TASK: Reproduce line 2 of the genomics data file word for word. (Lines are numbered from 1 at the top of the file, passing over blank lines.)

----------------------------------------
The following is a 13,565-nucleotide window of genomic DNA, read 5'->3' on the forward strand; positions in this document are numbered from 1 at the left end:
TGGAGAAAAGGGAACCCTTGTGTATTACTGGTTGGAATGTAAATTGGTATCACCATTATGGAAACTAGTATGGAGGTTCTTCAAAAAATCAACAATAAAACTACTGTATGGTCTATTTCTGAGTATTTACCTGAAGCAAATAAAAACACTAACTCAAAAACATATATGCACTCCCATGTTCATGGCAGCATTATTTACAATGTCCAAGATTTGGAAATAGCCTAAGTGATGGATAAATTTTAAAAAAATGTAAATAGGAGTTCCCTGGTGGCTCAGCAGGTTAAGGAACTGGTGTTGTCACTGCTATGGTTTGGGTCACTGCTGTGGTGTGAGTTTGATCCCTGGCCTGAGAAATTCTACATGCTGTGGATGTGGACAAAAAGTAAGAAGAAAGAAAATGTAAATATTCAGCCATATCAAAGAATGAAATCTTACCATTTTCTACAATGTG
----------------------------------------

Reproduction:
TGGAGAAAAGGGAACCCTTGTGTATTACTGGTTGGAATGTAAATTGGTATCACCATTATGGAAACTAGTATGGAGGTTCTTCAAAAAATCAACAATAAAACTACTGTATGGTCTATTTCTGAGTATTTACCTGAAGCAAATAAAAACACTAACTCAAAAACATATATGCACTCCCATGTTCATGGCAGCATTATTTACAATGTCCAAGATTTGGAAATAGCCTAAGTGATGGATAAATTTTAAAAAAATGTAAATAGGAGTTCCCTGGTGGCTCAGCAGGTTAAGGAACTGGTGTTGTCACTGCTATGGTTTGGGTCACTGCTGTGGTGTGAGTTTGATCCCTGGCCTGAGAAATTCTACATGCTGTGGATGTGGACAAAAAGTAAGAAGAAAGAAAATGTAAATATTCAGCCATATCAAAGAATGAAATCTTACCATTTTCTACAATGTG